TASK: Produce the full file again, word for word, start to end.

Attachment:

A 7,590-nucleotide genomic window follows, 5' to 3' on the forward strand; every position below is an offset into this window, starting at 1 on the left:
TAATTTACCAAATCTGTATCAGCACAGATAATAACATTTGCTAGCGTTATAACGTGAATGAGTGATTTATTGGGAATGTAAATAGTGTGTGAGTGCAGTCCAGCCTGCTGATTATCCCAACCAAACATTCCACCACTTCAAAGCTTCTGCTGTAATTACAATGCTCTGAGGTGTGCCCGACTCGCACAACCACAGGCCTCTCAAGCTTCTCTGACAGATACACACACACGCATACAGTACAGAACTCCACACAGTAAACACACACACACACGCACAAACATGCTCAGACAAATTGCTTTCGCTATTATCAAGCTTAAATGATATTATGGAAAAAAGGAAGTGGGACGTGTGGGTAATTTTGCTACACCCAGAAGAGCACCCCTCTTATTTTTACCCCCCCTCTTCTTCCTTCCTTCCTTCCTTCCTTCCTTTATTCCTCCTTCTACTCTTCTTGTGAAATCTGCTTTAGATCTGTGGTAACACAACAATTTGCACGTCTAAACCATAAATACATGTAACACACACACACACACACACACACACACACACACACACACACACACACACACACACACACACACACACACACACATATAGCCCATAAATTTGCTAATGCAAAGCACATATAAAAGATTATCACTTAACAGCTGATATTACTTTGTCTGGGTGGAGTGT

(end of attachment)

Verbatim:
A 7,590-nucleotide genomic window follows, 5' to 3' on the forward strand; every position below is an offset into this window, starting at 1 on the left:
TAATTTACCAAATCTGTATCAGCACAGATAATAACATTTGCTAGCGTTATAACGTGAATGAGTGATTTATTGGGAATGTAAATAGTGTGTGAGTGCAGTCCAGCCTGCTGATTATCCCAACCAAACATTCCACCACTTCAAAGCTTCTGCTGTAATTACAATGCTCTGAGGTGTGCCCGACTCGCACAACCACAGGCCTCTCAAGCTTCTCTGACAGATACACACACACGCATACAGTACAGAACTCCACACAGTAAACACACACACACACGCACAAACATGCTCAGACAAATTGCTTTCGCTATTATCAAGCTTAAATGATATTATGGAAAAAAGGAAGTGGGACGTGTGGGTAATTTTGCTACACCCAGAAGAGCACCCCTCTTATTTTTACCCCCCCTCTTCTTCCTTCCTTCCTTCCTTCCTTCCTTTATTCCTCCTTCTACTCTTCTTGTGAAATCTGCTTTAGATCTGTGGTAACACAACAATTTGCACGTCTAAACCATAAATACATGTAACACACACACACACACACACACACACACACACACACACACACACACACACACACACACACACACACACACACACATATAGCCCATAAATTTGCTAATGCAAAGCACATATAAAAGATTATCACTTAACAGCTGATATTACTTTGTCTGGGTGGAGTGT